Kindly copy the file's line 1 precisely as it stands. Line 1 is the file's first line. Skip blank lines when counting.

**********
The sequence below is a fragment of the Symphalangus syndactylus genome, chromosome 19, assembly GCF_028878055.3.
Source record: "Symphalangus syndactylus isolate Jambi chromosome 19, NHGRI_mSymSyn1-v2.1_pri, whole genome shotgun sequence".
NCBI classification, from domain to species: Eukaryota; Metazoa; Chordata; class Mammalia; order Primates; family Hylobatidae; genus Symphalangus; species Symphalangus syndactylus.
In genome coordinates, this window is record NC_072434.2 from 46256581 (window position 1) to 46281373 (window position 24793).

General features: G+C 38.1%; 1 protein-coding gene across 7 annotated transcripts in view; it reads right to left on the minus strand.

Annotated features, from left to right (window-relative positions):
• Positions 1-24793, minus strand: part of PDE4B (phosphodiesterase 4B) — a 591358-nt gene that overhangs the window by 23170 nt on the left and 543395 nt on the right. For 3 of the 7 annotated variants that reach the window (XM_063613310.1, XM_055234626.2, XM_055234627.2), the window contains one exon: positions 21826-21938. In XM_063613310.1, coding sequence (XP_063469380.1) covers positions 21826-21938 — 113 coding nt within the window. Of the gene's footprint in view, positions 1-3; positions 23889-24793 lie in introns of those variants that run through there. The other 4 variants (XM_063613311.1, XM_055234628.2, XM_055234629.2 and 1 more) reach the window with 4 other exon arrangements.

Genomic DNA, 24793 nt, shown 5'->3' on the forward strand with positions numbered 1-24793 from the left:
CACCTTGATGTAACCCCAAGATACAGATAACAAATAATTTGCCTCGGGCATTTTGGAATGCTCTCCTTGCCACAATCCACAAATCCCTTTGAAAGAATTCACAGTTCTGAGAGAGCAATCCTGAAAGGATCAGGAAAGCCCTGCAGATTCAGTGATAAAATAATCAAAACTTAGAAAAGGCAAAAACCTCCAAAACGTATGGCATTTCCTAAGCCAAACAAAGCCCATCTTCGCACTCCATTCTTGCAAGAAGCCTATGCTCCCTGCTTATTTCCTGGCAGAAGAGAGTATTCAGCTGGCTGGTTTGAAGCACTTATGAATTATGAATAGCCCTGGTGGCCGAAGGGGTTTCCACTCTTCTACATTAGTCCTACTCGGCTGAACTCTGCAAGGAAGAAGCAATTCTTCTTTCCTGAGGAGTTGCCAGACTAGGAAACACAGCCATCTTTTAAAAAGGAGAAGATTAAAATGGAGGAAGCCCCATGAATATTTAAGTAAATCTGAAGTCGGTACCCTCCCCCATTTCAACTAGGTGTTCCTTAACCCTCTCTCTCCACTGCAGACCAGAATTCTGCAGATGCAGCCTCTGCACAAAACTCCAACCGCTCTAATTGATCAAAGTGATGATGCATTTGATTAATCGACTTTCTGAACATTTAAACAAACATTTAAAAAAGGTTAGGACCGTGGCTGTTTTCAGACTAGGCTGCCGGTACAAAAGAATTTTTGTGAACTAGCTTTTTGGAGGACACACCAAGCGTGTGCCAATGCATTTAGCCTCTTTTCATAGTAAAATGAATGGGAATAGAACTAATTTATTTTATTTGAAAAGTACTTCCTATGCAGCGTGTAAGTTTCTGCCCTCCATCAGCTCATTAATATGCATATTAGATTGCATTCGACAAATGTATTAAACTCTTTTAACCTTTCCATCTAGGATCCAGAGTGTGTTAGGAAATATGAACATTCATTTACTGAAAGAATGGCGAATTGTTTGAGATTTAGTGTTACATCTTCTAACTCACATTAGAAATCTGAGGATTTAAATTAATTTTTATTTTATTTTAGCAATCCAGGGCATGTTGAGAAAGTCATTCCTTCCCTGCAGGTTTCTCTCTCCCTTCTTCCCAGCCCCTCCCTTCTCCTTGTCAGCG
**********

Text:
The sequence below is a fragment of the Symphalangus syndactylus genome, chromosome 19, assembly GCF_028878055.3.